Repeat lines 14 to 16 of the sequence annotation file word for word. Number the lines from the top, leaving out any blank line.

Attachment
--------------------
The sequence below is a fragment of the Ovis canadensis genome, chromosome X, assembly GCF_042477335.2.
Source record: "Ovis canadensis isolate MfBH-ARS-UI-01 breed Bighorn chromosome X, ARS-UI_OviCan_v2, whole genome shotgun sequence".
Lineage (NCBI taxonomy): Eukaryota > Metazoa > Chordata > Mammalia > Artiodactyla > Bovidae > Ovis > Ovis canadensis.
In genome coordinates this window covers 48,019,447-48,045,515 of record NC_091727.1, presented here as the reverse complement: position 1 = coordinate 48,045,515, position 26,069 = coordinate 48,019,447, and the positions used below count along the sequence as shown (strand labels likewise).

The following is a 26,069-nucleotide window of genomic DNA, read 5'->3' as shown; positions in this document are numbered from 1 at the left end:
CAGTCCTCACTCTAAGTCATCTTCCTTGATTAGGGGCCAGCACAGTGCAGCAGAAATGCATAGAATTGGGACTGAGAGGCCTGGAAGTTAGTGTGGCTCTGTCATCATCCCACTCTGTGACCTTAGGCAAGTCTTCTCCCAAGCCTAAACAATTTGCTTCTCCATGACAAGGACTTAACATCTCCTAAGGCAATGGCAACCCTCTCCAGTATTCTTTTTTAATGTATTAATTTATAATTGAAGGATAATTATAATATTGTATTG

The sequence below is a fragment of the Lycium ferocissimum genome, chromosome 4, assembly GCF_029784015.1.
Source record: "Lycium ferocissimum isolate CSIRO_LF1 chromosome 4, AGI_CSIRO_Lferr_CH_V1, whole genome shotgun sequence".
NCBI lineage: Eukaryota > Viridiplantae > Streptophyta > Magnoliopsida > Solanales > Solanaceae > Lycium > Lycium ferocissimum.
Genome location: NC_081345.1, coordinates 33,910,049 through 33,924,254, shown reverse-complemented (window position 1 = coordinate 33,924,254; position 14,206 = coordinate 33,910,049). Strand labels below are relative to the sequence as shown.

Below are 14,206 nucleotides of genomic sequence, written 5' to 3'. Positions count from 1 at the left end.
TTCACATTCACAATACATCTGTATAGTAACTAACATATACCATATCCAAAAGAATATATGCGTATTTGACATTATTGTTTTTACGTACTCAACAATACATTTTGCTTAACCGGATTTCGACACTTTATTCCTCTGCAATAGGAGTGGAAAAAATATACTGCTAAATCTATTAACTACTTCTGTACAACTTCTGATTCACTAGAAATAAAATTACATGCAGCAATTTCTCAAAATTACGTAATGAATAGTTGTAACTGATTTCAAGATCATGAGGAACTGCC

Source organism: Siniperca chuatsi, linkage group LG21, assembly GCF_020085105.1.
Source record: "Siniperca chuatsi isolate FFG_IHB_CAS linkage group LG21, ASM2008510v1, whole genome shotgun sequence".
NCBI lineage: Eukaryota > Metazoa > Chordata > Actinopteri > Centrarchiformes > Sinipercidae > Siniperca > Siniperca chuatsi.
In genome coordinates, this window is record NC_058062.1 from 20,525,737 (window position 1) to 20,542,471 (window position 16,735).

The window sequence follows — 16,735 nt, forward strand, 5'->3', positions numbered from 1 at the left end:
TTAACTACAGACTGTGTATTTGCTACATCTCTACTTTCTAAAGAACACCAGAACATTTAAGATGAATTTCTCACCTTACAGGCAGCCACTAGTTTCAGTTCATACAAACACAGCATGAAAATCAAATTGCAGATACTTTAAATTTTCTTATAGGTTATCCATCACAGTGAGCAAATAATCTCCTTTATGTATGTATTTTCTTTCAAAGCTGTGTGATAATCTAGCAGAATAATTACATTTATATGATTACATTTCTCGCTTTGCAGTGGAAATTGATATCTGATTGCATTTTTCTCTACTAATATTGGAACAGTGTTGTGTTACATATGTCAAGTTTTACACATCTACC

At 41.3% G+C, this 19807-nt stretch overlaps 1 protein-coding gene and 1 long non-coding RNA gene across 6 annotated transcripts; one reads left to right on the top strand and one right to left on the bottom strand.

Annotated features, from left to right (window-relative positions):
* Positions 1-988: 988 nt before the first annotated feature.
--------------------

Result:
Source record: "Siniperca chuatsi isolate FFG_IHB_CAS linkage group LG21, ASM2008510v1, whole genome shotgun sequence".
NCBI lineage: Eukaryota > Metazoa > Chordata > Actinopteri > Centrarchiformes > Sinipercidae > Siniperca > Siniperca chuatsi.
In genome coordinates, this window is record NC_058062.1 from 20,525,737 (window position 1) to 20,542,471 (window position 16,735).